Tourists Dig It: Digging For Dinosaurs In Colorado
GRAND JUNCTION, Colo. (AP) — The sounds of hammers hitting prehistoric rock and children’s laughter rise with the dust and heat haze between two hills in the Colorado desert.
It’s more than 100 degrees in the Mygatt-Moore Quarry just this side of the Utah state line, but 6-year-old Nicolas Otal doesn’t seem to notice.
He’s digging for dinosaurs. Real dinosaurs — not the kind of simulated dig in an air-conditioned museum to be found, then covered again for the next visitor — but actual undiscovered pieces of bone fragment and fossilized plant matter hidden deep inside rock from the Jurassic period.
It’s a dream come true — and the best vacation ever.
“Come on, look, we found actual prehistoric pebbles,” Nicolas said with elation as he handed over a deep gray rock to his father, Carlos.
The pair traveled from Ashburn, Va., just northwest of Washington, D.C., to experience what it was like to be a paleontologist.
“This was one of the only ones in the country that I found that would take kids this young,” Carlos Otal said.
As a parent, he wanted to encourage his son’s interest in a real learning environment, even if that meant a trip across the country. Their visit included two days of dinosaur digging at the quarry, exploring Colorado National Monument, and a day in Glenwood Springs.
“The driving force here is kids,” said Nehali Dave, field assistant for Dinosaur Journey, the Fruita-based branch of the Museum of Western Colorado.
“We bring customers out, tell them about the area, then demonstrate some digging techniques,” said Dave, a student at Whitman College.
Digging for dinosaurs is much harder and less glamorous than Hollywood depicts it.
“You break rocks to find dinosaurs,” Dave explained to 10-year-old Ben Radford of Ojai, Calif.
Ben and his mother, Amy, were on a three-week camping adventure to discover all things ancient in western Colorado.
Their visit included a trip to Dinosaur National Monument and Crow Canyon Archaeological Center in the southwest part of the state.
“Next week we’ll be digging for more human artifacts,” Amy Radford said.
Just over a hill, Brody Lehr, 8, from Parkland, Ill., was carefully whisking dirt away from the giant femur of a plateosaurus.
He likes dinosaurs but hopes to be a herpetologist when he grows up.
“My grandparents say I’m a great cutter of stones, but I like reptiles a lot because they’re more bloody than dinosaurs,” Brody said.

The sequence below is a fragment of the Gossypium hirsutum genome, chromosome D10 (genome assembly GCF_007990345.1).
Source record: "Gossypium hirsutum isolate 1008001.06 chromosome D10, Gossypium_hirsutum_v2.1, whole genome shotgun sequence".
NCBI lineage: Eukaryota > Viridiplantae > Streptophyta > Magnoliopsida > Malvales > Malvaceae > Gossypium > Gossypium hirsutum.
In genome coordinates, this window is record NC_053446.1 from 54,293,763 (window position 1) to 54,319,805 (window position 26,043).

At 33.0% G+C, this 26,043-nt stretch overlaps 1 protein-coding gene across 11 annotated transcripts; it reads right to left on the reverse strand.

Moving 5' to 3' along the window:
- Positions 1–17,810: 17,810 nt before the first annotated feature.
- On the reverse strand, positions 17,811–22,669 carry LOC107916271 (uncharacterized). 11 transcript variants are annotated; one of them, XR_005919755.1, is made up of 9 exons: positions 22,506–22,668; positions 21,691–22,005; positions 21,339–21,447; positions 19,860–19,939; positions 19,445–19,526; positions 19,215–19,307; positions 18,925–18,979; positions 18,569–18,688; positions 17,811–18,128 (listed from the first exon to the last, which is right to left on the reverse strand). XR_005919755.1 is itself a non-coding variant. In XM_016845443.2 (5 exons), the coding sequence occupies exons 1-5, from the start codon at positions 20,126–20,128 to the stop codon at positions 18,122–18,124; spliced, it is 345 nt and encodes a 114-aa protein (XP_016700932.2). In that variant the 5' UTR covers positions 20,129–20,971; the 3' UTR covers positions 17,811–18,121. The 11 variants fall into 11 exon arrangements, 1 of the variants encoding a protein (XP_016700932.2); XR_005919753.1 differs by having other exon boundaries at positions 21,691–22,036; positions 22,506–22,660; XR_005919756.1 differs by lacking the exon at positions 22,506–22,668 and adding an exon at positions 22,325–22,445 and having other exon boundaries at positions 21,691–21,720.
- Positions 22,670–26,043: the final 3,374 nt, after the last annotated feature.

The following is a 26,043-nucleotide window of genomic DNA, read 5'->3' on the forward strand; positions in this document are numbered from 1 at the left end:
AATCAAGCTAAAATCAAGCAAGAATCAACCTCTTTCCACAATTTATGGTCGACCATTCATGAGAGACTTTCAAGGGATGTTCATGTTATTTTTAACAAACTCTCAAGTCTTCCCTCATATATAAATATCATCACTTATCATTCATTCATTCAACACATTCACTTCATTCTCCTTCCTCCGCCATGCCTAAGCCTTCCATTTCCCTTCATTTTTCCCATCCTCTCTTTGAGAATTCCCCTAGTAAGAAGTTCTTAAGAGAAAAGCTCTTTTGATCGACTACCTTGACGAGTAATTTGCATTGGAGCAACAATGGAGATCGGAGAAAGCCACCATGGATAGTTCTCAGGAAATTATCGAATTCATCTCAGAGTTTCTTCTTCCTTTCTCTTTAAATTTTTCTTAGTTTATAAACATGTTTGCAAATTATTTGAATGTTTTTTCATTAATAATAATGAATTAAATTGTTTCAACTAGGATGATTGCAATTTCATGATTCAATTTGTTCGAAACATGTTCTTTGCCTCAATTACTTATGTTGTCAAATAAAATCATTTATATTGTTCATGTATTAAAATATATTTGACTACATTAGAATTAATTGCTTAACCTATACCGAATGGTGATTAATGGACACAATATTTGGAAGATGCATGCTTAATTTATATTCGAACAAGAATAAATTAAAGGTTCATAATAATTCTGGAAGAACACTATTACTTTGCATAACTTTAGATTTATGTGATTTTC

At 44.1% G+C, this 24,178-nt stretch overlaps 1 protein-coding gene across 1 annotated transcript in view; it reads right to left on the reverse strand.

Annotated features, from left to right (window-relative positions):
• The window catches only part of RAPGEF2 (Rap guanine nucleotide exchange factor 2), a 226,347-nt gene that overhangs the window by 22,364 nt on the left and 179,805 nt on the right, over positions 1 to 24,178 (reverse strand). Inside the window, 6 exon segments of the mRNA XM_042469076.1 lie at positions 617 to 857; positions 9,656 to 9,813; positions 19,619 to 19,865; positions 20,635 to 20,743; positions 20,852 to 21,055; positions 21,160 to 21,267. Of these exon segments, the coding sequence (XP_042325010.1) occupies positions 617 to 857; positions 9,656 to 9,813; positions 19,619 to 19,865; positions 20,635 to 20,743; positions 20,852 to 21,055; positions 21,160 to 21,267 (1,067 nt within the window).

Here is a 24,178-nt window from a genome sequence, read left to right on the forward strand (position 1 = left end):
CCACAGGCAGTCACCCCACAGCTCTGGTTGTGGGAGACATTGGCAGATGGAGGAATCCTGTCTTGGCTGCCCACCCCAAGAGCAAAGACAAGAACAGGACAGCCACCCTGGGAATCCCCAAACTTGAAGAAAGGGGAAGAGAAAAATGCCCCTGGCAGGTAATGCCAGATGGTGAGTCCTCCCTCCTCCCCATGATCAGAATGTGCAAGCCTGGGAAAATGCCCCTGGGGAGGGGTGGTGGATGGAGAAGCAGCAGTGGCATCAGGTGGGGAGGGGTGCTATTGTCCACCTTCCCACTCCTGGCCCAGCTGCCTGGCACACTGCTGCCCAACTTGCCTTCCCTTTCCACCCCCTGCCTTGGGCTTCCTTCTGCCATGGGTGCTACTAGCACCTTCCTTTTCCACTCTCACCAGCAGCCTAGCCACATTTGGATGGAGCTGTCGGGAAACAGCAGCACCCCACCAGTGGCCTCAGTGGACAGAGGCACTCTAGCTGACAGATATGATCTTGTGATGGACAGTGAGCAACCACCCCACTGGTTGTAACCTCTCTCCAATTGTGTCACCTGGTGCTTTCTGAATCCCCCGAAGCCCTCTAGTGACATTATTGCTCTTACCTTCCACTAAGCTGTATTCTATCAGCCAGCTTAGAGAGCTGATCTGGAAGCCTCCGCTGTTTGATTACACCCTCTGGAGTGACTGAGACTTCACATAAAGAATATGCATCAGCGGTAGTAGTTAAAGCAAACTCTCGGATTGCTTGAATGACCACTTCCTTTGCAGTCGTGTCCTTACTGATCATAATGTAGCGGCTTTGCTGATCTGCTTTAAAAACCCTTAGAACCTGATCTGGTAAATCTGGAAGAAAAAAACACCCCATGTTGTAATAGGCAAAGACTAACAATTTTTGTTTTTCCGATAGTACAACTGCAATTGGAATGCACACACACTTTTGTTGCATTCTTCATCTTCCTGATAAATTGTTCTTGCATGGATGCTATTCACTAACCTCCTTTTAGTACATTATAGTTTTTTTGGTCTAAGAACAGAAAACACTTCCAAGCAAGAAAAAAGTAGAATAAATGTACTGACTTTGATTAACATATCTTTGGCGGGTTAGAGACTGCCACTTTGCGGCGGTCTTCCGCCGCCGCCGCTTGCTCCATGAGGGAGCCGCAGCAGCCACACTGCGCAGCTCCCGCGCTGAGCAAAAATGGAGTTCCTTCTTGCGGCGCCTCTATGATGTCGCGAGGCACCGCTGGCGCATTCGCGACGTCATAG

It’s taken three years to uncover the large femur bone.
“It’s 1.87 meters long and we haven’t found the end of it yet,” said Krista Brundridge, field coordinator for Dinosaur Journey, “It’s one of the larger bones we’ve ever pulled out of here, and it takes a long time to get it out.”
It’s another point, the painstakingly long process of digging, that Brundridge hopes children take away with them.
Even after 30 years of digging, the Mygatt-Moore Quarry is a treasure trove of dinosaur bones. More than 20 individual dinosaurs have been discovered so far.
The quarry is believed to have been a large pond where dinosaurs congregated and fed, often on each other.
“Some of the bones have bite marks on them from predators, so we might not find more than one bone,” Brundridge said.
The quarry is a valuable research area because of its large sample size and the vast number of fossils and bones hidden within it, she said.
More than 5,000 specimens have been uncovered so far, mostly by families wanting a down and dirty Jurassic experience.
Almost as valuable is that the quarry and Dinosaur Journey, which houses the specimens, bring a large number of tourists and recognition to the Grand Valley, said John Foster, curator of paleontology for the Museum of Western Colorado.
The site is one of the top five dinosaur quarries in the country, Foster said. Interest is high because “dinosaur appeal is timeless,” he said.
Dinosaur Journey and the quarry attract 50,000 visitors to the Grand Valley each year, Foster said.
The number of people wanting to dig has doubled since 2001, according to museum officials.
“Interest has been building every year. It dropped a little in 2008 when the recession hit, but we are far busier today than we were 10 years ago,” Foster said.
“We hope to continue to build the program,” Foster said. “Everybody likes dinosaurs.”
LINK: Dinosaur Journey
- By RICHIE ANN ASHCRAFT, The Daily Sentinel
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